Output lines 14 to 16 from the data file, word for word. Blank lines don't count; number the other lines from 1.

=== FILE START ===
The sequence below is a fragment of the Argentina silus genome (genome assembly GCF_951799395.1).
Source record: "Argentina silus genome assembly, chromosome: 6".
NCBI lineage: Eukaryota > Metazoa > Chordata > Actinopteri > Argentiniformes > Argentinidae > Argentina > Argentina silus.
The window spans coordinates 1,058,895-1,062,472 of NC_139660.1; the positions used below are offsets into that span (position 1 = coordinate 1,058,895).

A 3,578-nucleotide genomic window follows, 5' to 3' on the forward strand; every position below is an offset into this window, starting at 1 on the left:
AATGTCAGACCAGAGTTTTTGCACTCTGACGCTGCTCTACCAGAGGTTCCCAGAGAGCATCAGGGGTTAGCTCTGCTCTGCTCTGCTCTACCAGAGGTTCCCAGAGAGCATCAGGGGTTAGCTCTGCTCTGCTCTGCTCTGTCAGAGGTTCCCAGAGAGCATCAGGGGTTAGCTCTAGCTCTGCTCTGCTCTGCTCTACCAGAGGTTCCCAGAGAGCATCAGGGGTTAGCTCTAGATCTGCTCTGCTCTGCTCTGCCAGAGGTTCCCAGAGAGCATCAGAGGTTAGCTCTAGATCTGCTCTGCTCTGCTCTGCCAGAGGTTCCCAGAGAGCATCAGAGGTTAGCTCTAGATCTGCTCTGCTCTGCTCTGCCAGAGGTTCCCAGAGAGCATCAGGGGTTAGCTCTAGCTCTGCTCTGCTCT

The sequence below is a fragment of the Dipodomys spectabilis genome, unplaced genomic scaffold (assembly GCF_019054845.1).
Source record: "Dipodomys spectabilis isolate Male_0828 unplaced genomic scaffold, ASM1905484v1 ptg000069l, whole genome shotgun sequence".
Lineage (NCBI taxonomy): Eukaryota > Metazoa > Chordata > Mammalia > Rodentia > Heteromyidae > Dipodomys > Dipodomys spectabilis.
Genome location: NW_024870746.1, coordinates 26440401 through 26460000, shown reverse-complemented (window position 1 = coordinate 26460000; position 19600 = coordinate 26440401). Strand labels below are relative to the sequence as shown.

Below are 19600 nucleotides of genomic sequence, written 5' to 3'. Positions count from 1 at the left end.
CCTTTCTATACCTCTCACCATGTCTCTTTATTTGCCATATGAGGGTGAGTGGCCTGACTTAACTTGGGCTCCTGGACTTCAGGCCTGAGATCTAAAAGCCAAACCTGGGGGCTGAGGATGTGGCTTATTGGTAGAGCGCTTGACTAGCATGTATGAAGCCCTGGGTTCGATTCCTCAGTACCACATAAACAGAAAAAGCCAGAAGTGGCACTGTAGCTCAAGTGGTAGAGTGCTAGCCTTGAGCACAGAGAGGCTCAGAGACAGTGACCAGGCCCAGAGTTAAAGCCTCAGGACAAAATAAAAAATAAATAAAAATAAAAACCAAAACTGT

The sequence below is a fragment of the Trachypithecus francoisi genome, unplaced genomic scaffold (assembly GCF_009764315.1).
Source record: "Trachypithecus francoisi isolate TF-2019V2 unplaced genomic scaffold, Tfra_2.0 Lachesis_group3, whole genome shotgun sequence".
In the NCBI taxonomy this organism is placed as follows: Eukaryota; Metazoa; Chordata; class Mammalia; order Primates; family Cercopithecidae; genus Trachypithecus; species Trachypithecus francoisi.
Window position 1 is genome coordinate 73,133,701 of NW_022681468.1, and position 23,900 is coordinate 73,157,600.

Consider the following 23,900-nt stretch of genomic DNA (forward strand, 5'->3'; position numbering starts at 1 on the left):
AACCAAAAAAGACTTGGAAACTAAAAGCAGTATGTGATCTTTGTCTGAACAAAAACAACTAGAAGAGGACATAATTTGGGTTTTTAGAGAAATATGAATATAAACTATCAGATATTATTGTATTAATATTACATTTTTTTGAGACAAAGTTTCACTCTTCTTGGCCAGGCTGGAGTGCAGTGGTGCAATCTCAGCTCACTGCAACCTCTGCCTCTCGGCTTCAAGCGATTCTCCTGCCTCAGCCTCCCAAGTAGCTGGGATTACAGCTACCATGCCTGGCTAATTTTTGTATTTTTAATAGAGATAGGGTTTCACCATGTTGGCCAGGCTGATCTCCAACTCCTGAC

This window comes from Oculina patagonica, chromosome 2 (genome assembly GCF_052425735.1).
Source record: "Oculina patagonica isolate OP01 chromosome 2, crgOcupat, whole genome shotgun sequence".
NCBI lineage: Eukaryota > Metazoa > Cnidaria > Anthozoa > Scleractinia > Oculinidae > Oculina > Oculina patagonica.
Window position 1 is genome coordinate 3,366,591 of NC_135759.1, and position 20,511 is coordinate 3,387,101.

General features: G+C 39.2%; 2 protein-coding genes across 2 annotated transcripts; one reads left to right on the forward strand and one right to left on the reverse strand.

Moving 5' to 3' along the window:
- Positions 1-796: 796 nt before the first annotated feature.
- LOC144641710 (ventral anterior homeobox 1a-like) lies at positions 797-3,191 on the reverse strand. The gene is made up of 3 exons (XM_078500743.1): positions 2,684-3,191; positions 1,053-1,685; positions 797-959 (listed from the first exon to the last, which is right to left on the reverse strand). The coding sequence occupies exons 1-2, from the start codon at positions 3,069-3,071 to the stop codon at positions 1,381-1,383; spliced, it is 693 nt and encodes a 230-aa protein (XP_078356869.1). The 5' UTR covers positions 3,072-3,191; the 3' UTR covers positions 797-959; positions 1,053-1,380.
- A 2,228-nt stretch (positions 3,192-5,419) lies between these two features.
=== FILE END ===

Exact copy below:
Source record: "Trachypithecus francoisi isolate TF-2019V2 unplaced genomic scaffold, Tfra_2.0 Lachesis_group3, whole genome shotgun sequence".
In the NCBI taxonomy this organism is placed as follows: Eukaryota; Metazoa; Chordata; class Mammalia; order Primates; family Cercopithecidae; genus Trachypithecus; species Trachypithecus francoisi.
Window position 1 is genome coordinate 73,133,701 of NW_022681468.1, and position 23,900 is coordinate 73,157,600.